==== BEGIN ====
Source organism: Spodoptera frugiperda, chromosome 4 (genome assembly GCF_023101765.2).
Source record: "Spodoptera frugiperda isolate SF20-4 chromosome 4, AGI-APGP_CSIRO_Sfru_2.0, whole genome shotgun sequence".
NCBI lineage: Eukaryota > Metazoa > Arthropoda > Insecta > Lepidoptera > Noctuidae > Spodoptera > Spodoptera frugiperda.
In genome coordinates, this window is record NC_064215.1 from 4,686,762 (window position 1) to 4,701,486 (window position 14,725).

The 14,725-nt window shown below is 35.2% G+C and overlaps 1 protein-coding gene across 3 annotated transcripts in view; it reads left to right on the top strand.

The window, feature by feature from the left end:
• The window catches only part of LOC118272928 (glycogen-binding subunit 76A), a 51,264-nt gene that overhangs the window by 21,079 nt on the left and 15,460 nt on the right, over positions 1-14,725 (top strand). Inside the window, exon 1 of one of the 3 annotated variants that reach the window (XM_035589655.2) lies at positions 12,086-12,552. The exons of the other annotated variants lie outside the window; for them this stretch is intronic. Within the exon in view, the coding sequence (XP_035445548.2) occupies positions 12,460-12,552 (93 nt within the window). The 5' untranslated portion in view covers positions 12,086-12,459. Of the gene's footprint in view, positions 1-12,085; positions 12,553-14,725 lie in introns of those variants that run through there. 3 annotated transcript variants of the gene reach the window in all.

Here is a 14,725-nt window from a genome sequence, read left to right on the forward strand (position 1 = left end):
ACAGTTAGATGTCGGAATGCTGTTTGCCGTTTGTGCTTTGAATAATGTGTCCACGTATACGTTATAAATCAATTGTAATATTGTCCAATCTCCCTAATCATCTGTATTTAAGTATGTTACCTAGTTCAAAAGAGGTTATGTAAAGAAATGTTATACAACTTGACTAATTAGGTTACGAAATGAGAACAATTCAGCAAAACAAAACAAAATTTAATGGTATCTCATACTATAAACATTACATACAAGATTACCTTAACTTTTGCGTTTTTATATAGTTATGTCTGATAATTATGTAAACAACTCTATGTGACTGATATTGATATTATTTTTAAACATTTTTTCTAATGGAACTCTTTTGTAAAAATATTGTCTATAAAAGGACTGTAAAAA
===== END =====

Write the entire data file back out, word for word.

Source organism: Spodoptera frugiperda, chromosome 4 (genome assembly GCF_023101765.2).
Source record: "Spodoptera frugiperda isolate SF20-4 chromosome 4, AGI-APGP_CSIRO_Sfru_2.0, whole genome shotgun sequence".
NCBI lineage: Eukaryota > Metazoa > Arthropoda > Insecta > Lepidoptera > Noctuidae > Spodoptera > Spodoptera frugiperda.
In genome coordinates, this window is record NC_064215.1 from 4,686,762 (window position 1) to 4,701,486 (window position 14,725).

The 14,725-nt window shown below is 35.2% G+C and overlaps 1 protein-coding gene across 3 annotated transcripts in view; it reads left to right on the top strand.

The window, feature by feature from the left end:
• The window catches only part of LOC118272928 (glycogen-binding subunit 76A), a 51,264-nt gene that overhangs the window by 21,079 nt on the left and 15,460 nt on the right, over positions 1-14,725 (top strand). Inside the window, exon 1 of one of the 3 annotated variants that reach the window (XM_035589655.2) lies at positions 12,086-12,552. The exons of the other annotated variants lie outside the window; for them this stretch is intronic. Within the exon in view, the coding sequence (XP_035445548.2) occupies positions 12,460-12,552 (93 nt within the window). The 5' untranslated portion in view covers positions 12,086-12,459. Of the gene's footprint in view, positions 1-12,085; positions 12,553-14,725 lie in introns of those variants that run through there. 3 annotated transcript variants of the gene reach the window in all.

Here is a 14,725-nt window from a genome sequence, read left to right on the forward strand (position 1 = left end):
ACAGTTAGATGTCGGAATGCTGTTTGCCGTTTGTGCTTTGAATAATGTGTCCACGTATACGTTATAAATCAATTGTAATATTGTCCAATCTCCCTAATCATCTGTATTTAAGTATGTTACCTAGTTCAAAAGAGGTTATGTAAAGAAATGTTATACAACTTGACTAATTAGGTTACGAAATGAGAACAATTCAGCAAAACAAAACAAAATTTAATGGTATCTCATACTATAAACATTACATACAAGATTACCTTAACTTTTGCGTTTTTATATAGTTATGTCTGATAATTATGTAAACAACTCTATGTGACTGATATTGATATTATTTTTAAACATTTTTTCTAATGGAACTCTTTTGTAAAAATATTGTCTATAAAAGGACTGTAAAAA